(a) whether there is a reasonable relationship between the punitive damages award and the harm likely to result from the defendant's conduct as well as the harm that actually has occurred; (b) the degree of reprehensibility of the defendant's conduct, the duration of that conduct, the defendant's awareness, any concealment, and the existence and frequency of similar past conduct; (c) the profitability to the defendant of the wrongful conduct and the desirability of removing that profit and of having the defendant also sustain a loss; (d) the "financial position" of the defendant; (e) all the costs of litigation; (f) the imposition of criminal sanctions on the defendant for its conduct, these to be taken in mitigation; and (g) the existence of other civil awards against the defendant for the same conduct, these also to be taken in mitigation.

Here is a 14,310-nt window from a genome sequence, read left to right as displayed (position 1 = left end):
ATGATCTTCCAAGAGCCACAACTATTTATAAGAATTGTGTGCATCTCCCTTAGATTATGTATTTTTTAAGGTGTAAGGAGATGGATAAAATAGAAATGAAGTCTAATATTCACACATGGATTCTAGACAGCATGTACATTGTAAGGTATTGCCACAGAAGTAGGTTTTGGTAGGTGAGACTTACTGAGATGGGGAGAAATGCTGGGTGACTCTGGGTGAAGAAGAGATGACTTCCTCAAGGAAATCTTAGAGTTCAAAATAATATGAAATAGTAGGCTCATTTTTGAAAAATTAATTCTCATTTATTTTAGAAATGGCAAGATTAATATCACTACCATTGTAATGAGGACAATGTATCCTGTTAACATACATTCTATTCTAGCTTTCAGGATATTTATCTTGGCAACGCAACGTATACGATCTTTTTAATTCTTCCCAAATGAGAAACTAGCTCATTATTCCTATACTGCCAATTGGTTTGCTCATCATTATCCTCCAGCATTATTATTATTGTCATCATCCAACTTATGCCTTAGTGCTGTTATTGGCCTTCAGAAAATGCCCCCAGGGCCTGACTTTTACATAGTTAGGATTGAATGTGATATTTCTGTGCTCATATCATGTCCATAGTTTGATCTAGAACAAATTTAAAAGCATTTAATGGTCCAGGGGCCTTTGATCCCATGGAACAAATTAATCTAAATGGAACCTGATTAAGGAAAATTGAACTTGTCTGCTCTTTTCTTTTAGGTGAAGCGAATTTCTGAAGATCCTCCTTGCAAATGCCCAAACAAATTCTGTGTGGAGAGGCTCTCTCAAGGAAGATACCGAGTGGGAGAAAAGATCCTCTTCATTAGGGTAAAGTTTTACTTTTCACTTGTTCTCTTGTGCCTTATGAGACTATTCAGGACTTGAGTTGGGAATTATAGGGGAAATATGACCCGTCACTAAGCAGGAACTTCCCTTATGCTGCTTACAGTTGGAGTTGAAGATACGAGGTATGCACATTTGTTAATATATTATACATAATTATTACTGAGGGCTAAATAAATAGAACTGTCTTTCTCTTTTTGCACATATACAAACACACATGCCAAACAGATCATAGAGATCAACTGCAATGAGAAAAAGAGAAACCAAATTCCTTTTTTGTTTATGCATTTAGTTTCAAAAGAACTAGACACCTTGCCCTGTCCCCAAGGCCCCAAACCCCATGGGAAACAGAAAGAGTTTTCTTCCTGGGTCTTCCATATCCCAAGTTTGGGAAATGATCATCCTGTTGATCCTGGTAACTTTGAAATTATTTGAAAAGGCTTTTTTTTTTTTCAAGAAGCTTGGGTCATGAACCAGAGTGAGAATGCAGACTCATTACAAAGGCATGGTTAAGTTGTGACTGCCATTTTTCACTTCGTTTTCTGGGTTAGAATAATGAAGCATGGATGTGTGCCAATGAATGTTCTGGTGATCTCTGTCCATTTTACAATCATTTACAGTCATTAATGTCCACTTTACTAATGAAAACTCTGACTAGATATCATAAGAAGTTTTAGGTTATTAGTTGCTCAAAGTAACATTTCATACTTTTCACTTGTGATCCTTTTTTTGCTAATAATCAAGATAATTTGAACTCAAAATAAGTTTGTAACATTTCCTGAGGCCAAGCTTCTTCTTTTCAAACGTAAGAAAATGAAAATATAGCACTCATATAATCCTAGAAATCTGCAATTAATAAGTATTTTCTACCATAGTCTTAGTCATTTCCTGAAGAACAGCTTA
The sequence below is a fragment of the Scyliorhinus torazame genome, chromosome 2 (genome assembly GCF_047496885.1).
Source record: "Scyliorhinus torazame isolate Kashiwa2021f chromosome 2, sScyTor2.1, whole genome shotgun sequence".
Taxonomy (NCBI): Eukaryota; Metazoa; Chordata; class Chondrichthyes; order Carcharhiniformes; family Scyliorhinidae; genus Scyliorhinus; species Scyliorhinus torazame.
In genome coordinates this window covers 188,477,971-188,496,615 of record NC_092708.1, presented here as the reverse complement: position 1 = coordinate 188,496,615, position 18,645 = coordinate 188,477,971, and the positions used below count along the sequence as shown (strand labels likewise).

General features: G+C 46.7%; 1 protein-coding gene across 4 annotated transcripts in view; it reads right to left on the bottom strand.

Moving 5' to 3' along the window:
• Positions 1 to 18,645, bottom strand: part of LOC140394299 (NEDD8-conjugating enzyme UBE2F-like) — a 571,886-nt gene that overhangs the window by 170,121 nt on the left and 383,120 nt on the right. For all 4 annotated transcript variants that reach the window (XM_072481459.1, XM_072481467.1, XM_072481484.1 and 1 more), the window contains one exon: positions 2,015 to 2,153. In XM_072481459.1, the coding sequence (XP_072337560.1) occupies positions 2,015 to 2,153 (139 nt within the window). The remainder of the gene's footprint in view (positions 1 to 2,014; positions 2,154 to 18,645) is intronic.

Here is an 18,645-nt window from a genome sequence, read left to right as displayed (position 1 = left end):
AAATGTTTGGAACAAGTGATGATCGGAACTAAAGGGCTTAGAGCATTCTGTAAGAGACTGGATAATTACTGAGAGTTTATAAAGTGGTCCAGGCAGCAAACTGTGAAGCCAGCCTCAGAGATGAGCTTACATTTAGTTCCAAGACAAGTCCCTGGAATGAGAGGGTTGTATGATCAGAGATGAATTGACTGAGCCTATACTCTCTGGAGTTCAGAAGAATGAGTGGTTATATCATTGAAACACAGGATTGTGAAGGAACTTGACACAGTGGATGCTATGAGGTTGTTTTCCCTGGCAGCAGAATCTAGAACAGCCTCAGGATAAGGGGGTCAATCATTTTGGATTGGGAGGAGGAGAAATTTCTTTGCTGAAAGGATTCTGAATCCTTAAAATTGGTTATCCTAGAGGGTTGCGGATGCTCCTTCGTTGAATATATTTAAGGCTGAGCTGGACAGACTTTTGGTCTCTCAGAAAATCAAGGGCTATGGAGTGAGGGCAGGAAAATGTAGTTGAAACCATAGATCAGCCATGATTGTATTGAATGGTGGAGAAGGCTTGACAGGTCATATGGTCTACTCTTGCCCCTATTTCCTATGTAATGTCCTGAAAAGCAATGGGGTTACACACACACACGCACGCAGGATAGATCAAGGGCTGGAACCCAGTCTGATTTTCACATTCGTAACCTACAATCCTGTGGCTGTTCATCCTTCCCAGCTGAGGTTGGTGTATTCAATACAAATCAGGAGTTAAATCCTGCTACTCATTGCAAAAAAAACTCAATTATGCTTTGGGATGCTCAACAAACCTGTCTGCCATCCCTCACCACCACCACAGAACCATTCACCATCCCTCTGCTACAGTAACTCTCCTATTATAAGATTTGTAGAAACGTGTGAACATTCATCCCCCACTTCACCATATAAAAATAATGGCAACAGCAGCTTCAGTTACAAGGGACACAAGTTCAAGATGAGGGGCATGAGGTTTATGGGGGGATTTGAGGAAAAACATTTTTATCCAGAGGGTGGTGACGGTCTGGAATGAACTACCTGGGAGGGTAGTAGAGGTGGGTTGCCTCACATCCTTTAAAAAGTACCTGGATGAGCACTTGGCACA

Hopkins v. Dow Corning Corp., 33 F.3d 1116, 1127 (9th Cir. 1994), quoting Pacific Mut. Life Ins. Co. v. Haslip, 499 U.S. 1, 21-22 (1991); see also TXO Production Corp. v. Alliance Resources Corp., 509 U.S. 443, 457 (1993) (punitive damages awards are "the product of numerous, and sometimes intangible, factors; a jury imposing a punitive damages award must make a qualitative assessment based on a host of facts and circumstances unique to the particular case before it").
Although, concededly, there was enough evidence presented at trial to support a punitive damages award, the court finds the amounts awarded are not warranted either under the evidence or by law. When reviewing punitive damages, special principles apply. "For instance, a court is not limited to considering the proportionality of the punitive award to actual damages sustained, but may also consider the magnitude of the harm that potentially could have occurred and the potential gain to the defendant." Hopkins, 33 F.3d at 1127; TXO Production, 509 U.S. at 457 ("while proportionality to actual damages sustained is relevant in ...